Unfortunately, apart from the problem of the confusion between religion and the state, we have another serious issue to deal with. That is the disaffection and frustration of smaller or marginal entities within the state. We saw the disastrous effects of this problem when East Pakistan broke away from the federation. The break-away of the Eastern wing was a terrible body blow to the state, and it is difficult even today to accept this calamity with equanimity. Some argue that this was inevitable, given the geographical distance and cultural diversity between the present day Pakistan and the erstwhile East Pakistan.

That may or may not be true, but it should not be forgotten that the commitment and contribution of Muslims from the eastern wing was greater than those of the western wing in the creation of Pakistan. The decision of the then East Pakistan to go its own way from that of West Pakistan was a result of disaffection and frustration with the treatment meted out to that province by West Pakistan. In my view, the geographical distance and the cultural diversity were factors in the break-up of the original Pakistan, but not the cause of the unhappy separation. The story of how this discord developed is long and painful. Soon after the birth of Pakistan, strong oligarchies in West Pakistan appropriated the power centres of the state, largely to the exclusion of East Pakistanis. The break-away of East Pakistan and the establishment of the new state of Bangladesh was a result of our failure to integrate the population of that wing in the state of Pakistan.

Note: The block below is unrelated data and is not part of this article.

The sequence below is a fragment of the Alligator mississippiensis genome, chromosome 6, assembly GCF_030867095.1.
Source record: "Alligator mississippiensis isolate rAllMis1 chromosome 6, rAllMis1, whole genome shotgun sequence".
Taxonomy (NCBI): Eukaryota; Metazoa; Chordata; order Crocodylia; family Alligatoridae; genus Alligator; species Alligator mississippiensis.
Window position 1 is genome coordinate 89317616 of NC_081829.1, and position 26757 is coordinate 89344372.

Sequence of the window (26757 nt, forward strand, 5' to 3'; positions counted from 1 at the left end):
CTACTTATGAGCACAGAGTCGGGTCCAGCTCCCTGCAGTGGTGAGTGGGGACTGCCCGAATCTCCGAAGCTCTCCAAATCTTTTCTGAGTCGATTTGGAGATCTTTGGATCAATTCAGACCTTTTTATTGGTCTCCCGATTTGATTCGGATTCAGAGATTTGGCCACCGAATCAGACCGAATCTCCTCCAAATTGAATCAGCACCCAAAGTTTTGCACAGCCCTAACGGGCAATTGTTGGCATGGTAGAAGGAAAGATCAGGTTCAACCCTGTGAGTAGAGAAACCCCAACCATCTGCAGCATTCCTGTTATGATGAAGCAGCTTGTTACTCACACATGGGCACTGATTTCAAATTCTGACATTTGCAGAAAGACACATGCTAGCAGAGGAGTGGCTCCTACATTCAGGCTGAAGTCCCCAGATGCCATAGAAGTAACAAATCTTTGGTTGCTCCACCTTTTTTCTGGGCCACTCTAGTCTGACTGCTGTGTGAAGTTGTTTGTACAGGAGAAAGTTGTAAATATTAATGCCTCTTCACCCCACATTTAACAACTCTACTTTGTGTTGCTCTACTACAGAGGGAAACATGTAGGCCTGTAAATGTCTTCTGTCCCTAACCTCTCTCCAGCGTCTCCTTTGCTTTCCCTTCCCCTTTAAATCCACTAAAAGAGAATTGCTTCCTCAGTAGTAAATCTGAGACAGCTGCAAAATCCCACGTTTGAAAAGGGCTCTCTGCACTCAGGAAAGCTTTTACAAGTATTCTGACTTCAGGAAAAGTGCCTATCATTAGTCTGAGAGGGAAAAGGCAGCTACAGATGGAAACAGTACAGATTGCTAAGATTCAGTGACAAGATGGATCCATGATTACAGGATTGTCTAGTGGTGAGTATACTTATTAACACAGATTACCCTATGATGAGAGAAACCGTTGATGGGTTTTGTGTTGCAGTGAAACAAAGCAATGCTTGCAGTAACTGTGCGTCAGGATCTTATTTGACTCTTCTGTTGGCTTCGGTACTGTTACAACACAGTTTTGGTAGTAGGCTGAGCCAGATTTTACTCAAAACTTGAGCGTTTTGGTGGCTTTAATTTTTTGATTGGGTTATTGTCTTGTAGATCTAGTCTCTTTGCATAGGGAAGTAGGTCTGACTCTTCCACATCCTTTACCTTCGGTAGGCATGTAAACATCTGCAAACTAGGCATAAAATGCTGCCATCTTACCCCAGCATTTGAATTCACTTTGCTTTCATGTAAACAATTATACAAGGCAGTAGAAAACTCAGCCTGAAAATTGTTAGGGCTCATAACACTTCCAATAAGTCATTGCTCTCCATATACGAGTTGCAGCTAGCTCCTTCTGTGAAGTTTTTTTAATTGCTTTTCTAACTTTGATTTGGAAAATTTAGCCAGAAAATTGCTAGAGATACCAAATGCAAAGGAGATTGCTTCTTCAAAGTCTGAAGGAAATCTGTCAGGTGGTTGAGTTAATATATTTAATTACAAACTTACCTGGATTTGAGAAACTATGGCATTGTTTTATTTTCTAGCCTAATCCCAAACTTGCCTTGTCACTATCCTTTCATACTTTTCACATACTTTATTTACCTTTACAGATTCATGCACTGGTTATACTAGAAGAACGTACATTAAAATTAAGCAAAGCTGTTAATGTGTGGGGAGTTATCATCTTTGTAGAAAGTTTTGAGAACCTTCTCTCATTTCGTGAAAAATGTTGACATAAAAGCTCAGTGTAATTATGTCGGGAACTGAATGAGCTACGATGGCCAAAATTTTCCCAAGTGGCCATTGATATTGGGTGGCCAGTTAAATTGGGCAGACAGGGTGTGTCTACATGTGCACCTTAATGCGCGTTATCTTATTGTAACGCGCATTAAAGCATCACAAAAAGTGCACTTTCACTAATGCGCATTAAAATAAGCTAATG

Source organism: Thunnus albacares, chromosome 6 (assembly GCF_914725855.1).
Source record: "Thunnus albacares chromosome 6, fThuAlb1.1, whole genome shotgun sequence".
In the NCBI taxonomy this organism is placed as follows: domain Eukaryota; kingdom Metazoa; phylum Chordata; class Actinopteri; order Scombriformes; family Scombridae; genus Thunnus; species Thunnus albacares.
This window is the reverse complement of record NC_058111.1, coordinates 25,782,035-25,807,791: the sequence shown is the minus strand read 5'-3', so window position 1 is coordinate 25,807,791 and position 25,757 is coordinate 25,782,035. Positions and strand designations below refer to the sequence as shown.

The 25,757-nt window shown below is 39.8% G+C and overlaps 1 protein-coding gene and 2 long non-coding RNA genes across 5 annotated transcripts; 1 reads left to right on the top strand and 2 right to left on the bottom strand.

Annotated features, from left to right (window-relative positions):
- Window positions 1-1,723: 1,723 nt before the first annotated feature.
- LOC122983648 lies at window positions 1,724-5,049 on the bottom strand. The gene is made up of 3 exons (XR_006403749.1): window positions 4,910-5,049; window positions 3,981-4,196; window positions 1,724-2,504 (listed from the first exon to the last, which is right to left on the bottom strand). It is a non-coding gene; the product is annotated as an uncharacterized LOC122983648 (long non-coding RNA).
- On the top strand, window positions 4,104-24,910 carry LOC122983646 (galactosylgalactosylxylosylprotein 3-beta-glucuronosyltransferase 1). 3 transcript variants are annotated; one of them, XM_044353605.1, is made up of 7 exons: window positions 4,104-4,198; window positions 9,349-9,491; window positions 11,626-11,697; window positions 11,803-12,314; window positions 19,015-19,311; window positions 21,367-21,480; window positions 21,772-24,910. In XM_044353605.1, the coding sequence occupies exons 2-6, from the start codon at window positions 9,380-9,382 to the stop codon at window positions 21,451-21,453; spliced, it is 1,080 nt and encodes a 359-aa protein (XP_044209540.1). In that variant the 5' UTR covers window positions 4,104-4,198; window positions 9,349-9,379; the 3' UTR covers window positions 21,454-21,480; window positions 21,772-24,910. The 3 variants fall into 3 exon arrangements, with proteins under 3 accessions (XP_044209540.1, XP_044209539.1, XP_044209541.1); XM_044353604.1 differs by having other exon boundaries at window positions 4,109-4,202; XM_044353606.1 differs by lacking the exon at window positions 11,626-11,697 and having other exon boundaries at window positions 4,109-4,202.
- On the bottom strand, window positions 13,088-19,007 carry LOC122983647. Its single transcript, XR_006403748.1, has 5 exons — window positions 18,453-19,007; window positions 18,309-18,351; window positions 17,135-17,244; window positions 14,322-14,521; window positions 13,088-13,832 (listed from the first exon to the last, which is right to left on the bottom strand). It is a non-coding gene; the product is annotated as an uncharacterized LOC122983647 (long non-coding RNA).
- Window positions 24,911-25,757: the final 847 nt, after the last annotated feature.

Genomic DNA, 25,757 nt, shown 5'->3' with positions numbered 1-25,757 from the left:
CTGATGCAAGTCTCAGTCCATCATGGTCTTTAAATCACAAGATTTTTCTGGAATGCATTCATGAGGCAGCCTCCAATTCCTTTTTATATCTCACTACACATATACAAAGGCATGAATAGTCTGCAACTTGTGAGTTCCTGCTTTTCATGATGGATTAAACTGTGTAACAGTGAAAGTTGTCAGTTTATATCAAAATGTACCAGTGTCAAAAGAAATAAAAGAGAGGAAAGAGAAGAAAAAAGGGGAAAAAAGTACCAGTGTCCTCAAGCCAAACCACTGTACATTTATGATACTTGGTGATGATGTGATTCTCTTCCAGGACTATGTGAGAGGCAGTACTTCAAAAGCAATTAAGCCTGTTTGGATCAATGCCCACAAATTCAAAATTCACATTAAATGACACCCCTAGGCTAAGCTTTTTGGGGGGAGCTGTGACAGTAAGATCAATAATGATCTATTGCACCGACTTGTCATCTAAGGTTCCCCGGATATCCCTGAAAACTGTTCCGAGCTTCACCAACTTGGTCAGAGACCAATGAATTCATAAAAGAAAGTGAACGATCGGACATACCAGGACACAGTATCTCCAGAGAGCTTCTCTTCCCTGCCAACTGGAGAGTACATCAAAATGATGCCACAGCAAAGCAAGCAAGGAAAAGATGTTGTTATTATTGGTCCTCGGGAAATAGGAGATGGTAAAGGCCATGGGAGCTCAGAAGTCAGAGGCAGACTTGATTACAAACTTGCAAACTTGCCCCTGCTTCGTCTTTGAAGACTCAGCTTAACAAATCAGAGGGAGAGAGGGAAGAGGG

Moreover, we did not learn from our mistakes in East Pakistan. The treatment of Baluchistan over the years is again leading to disenchantment and alienation, this time of the Baluchi people. Repeated military action taken to quell the “insurgencies” in Baluchistan since 1975 have made the people of that province averse to the state of Pakistan. Sheer frustration at not being able to break the stranglehold of an unsympathetic centre has led to the demand for separation that is now increasingly being voiced by some political elements in Baluchistan. Half-hearted measures like the Huqooq-e-Baluchistan package havenot been successful in placating the Baluchis, and the situation is reported to be deteriorating rather than improving. There are reports of the Pakistani flag and the national anthem being disowned by Baluchi nationalists. Are we going to see a repeat of East Pakistan/Bangladesh? As if this is not the only case of alienation, there are similar feelings, if not as accentuated, in Sindh and Khyber Pakhtunkhwa.